How Do They See

We take for granted how we see the world around us, but have we ever wondered about how animals see? Recent scientific investigation has revealed an amazing world of vision diversity in the animal kingdom. Here are a few examples.

Horses have an amazing range of vision due to their binocular vision, with their eyes located on the sides of their heads. But they cannot see what is right in front of them between their eyes, which is why they often look down as they walk.

Old world monkeys and apes mainly see as humans do, so they pick up red, green, and blue. But many new world monkeys do not. In fact, in the same family of monkeys there can be up to six different types of colour blindness. As with their human cousins, color blindness is more common in males than in females.

Many birds can see differently. Pigeons, for example, can see literally millions of different hues and are thought to be better at color detection than any animal on earth.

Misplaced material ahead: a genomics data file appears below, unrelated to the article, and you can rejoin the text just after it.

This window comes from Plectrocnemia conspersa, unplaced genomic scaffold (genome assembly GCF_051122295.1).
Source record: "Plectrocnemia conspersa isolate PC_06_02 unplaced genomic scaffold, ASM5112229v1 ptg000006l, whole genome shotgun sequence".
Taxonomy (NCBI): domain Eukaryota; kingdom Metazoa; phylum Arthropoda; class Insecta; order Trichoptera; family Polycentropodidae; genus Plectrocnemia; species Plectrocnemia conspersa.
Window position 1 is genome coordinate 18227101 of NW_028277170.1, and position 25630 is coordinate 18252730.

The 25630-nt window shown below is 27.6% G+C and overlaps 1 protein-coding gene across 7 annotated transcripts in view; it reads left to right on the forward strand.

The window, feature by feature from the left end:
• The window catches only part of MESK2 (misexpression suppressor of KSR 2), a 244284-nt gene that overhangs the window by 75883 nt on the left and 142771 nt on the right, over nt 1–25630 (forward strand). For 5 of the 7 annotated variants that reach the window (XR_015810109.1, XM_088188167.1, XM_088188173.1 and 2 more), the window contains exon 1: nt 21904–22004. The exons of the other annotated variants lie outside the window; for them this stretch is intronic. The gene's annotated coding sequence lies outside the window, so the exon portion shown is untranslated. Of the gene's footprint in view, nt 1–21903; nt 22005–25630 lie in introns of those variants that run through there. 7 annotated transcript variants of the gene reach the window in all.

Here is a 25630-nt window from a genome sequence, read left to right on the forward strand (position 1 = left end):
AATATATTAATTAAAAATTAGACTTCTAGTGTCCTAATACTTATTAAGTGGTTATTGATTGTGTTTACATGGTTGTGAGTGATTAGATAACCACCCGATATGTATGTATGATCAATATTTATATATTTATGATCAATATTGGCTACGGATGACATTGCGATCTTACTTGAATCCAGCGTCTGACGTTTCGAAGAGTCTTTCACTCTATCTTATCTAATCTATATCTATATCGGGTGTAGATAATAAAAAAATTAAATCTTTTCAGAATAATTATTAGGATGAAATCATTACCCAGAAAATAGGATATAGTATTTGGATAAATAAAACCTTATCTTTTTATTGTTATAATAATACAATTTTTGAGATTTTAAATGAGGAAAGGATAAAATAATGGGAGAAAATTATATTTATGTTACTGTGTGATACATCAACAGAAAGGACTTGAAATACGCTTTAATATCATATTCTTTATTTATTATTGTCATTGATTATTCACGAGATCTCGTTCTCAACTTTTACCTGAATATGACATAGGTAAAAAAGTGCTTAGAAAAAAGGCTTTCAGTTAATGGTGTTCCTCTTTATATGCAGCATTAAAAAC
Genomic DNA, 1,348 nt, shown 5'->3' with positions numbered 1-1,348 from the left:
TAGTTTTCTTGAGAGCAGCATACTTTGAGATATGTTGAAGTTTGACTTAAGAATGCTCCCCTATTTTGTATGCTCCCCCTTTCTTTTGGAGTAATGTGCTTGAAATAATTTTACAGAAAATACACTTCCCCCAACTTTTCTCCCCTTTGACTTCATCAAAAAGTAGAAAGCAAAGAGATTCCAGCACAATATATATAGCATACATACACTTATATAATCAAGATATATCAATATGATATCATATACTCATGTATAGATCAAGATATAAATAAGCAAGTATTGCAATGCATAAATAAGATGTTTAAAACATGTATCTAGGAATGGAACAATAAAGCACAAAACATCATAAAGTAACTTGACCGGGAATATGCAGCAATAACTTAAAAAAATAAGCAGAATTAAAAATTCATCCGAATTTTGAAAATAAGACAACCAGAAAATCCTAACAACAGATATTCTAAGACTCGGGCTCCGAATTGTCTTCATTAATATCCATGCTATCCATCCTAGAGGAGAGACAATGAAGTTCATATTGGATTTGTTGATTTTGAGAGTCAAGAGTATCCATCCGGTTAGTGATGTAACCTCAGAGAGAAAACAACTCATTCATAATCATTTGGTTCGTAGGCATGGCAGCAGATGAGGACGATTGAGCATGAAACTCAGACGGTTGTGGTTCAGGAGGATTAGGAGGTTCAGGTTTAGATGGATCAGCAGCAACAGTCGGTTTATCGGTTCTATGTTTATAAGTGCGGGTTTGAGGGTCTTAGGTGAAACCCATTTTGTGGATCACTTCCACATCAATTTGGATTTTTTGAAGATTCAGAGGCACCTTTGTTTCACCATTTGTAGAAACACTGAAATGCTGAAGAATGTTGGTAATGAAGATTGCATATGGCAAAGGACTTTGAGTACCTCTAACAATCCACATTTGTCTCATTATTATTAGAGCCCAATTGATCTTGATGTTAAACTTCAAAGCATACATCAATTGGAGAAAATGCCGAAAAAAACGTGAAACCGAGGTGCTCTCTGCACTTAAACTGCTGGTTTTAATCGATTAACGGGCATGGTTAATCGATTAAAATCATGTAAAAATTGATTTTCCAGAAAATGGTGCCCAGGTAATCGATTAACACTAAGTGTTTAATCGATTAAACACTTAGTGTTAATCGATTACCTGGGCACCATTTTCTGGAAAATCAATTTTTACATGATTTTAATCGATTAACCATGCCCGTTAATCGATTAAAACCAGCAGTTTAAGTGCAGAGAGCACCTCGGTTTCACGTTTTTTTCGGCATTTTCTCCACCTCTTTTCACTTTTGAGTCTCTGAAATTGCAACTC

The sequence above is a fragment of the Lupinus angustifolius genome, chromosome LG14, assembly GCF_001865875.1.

Cats and dogs do not have strong vision. They rely primarily on scent and sound. Cats in particular have weak vision, and are colour blind. Dogs can sometimes tell the difference between yellow and blue, for example. Cats are best at focusing narrowly on one object (for hunting), and they do have better night vision than humans. Both dogs and cats have better perspective and depth perception, due to the placement of their eyes, than human beings do.

Because of segmented eye structure, many insects see objects very differently from what humans perceive. Insects are famous for their dot-like eyes, known as ommatidia. Some have as many as 30,000 lenses per eyeball. But perhaps most interesting is the dragonfly, whose brain works so rapidly, it perceives most movement in slow motion. Insects do see color, but not usually as clearly as other animals. Their vision assists them in detecting movement. That’s why they’re so hard to kill!

Interesting facts about your eyes